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Was it specific to Project Eagle or generic?

Mr. Brian McEnery:

All of the cashflows, right across the Irish portfolio, the Northern Ireland portfolio and the UK portfolio, were looked at on an individual basis.

Photo of David CullinaneDavid Cullinane (Waterford, Sinn Fein)
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Follow-up information is needed.

Moving on, Mr. Soffe noted in his opening remarks that questions had been raised about the extent to which the sales process was competitive. He challenged the Comptroller and Auditor General's assertion that it might not have been competitive. When Mr. Daly was here some weeks ago, he said: "There was a concern that a fully open sales process, which would by its nature take longer to conduct, would freeze activity in the Northern Ireland market for a period of nine to 12 months." He went on to say NAMA "did not believe that a fully open sales process would yield any additional benefit in terms of identifying other credible bidders or of getting a higher price." Mr. Daly certainly seemed to be suggesting the process was not fully open. The Comptroller and Auditor General's report is also quite critical of restrictions that were imposed on bidders, a criticism also made by the bidders. Will the witnesses comment on this?

Mr. Oliver Ellingham:

The reality is that for a portfolio of £1.3 billion, there will be a limited number of buyers with that amount of money available to pay for a set of assets. In Lazard's view, we went to all of the buyers who were capable of writing a cheque for £1.3 billion for a set of assets. Did we advertise the sale in The Irish Times? No, we did not. Did we send an intermediary into the marketplace with the expertise to identify who was available to buy the assets at that price and in the timeframe we had in mind? Yes, we did.

Photo of David CullinaneDavid Cullinane (Waterford, Sinn Fein)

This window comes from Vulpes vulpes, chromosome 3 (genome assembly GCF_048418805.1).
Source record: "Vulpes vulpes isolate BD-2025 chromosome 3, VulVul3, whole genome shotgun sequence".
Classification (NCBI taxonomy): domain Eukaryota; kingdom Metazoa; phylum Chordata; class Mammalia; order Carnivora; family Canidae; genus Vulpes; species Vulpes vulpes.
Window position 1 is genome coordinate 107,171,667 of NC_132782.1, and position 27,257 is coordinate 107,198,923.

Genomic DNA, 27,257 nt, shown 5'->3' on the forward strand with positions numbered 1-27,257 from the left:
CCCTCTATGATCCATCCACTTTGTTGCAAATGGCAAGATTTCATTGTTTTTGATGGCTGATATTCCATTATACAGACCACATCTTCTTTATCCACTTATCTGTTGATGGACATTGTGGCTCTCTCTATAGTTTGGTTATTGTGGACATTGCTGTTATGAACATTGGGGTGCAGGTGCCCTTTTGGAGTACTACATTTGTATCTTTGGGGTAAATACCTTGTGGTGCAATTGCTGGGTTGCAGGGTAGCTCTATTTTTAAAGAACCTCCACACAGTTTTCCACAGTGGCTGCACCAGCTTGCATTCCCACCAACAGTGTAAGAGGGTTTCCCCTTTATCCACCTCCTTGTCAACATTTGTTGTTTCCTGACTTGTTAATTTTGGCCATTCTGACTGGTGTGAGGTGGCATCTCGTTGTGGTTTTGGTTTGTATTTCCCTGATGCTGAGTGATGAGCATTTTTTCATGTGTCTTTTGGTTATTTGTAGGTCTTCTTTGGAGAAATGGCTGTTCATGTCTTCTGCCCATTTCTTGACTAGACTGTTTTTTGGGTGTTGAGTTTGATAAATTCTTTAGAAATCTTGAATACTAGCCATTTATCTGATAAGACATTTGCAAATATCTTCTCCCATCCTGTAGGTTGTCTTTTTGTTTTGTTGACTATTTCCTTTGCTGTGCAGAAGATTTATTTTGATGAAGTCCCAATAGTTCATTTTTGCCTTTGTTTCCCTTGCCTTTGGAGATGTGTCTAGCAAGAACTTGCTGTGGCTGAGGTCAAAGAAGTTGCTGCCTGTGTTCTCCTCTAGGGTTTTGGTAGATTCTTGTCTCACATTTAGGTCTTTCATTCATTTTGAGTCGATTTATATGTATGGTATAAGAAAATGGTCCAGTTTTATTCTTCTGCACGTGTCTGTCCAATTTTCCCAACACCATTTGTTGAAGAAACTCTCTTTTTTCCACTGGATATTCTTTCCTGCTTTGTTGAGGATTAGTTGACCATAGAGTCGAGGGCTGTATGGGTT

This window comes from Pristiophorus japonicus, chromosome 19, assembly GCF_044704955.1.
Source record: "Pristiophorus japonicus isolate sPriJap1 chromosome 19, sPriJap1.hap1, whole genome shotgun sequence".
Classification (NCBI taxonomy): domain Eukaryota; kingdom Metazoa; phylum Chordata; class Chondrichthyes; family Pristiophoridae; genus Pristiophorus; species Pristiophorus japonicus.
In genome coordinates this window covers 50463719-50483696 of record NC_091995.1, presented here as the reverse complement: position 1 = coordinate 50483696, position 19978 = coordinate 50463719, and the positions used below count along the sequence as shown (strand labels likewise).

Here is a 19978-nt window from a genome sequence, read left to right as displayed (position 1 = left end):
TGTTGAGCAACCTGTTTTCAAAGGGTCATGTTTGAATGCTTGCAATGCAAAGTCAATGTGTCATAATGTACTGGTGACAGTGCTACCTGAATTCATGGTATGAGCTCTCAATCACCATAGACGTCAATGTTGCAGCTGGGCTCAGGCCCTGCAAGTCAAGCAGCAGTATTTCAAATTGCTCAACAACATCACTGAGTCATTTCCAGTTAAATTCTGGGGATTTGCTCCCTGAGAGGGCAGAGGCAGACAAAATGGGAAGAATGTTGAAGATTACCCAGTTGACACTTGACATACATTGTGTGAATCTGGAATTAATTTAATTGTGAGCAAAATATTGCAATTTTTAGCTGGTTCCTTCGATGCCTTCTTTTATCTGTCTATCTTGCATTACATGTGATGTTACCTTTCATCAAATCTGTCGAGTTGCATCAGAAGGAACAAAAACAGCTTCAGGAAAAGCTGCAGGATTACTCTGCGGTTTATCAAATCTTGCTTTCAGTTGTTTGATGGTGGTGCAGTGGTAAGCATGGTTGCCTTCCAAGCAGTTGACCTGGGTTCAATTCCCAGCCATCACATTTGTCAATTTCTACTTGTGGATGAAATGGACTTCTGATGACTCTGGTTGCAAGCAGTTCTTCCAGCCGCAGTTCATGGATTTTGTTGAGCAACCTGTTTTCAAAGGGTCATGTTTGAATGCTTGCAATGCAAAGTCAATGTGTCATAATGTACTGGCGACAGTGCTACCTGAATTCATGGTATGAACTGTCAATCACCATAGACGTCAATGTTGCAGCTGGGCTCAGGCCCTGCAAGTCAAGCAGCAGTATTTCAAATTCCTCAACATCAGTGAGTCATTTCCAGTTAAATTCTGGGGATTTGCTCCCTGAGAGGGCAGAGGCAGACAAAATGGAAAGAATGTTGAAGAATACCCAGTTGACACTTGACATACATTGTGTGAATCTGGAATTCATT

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Is it credible to say the process was competitive and open when the chairman of NAMA has stated to this committee that, in fact, a "fully open sales process" would not yield any additional benefit? What the witnesses are failing to acknowledge is that some of the bidders are not happy with how the process was conducted. That is clearly set out in the Comptroller and Auditor General's findings. Restrictions were imposed on marketing and access to information. Again, that is all included in the Comptroller and Auditor General's report. I do not see how all of this sits with the witnesses' assertion that it was a competitive process.

Mr. Oliver Ellingham:

By way of background, I spent 23 years of my life working in a bank buying and selling assets for corporations. It is normal in a process that is open to advertise it in The Irish Times. Anybody who wants to turn up to sign the bit of paper will, as long as they qualify, be given the book. We are talking about a select process where there were requests for us to be careful not to disrupt life in Northern Ireland by touting the assets around, while also ensuring we had a competitive process. A competitive process can be run very easily with just three buyers because, at the end of the day, if they are all fired up and motivated to buy the assets, they will bid against each other, provided the intermediary chosen makes sure to select three of the good buyers.

Photo of David CullinaneDavid Cullinane (Waterford, Sinn Fein)
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How does Mr. Ellingham respond to the Comptroller and Auditor General's observations on the restrictions imposed on the process? How does he respond to claims from some of the bidders who were involved in the process at various points that they felt it was not as open and competitive as it should have been?

Mr. Oliver Ellingham:

Parties who do not win often have a moan. At no point did we receive notification from Lazard, our adviser, that there was a problem in getting sufficient bids in the process such that it would be uncompetitive. There was competition by dint of the fact that we had more than two or three buyers prepared to put bids on the table.

Photo of David CullinaneDavid Cullinane (Waterford, Sinn Fein)
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With respect, I think it is a bit more than unsuccessful bidders having a moan, as the witness put it. There were very clear concerns expressed in the report around restrictions that were put in the process. The witness has dealt with that.

I want to move on to the last point. There was quite an incredible statement in the opening remarks of Mr. Soffe when he said, "We take strong exception to the suggestion that the process was corrupted by Mr. Cushnahan’s alleged activities." When the Minister for Finance, Deputy Noonan, was here a couple of weeks ago he said, "On the allegation of a corrupted process, we can agree that there was a corrupted process."

Photo of Seán FlemingSeán Fleming (Laois, Fianna Fail)
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A mobile phone is ringing and it is interfering with the recording of the meeting.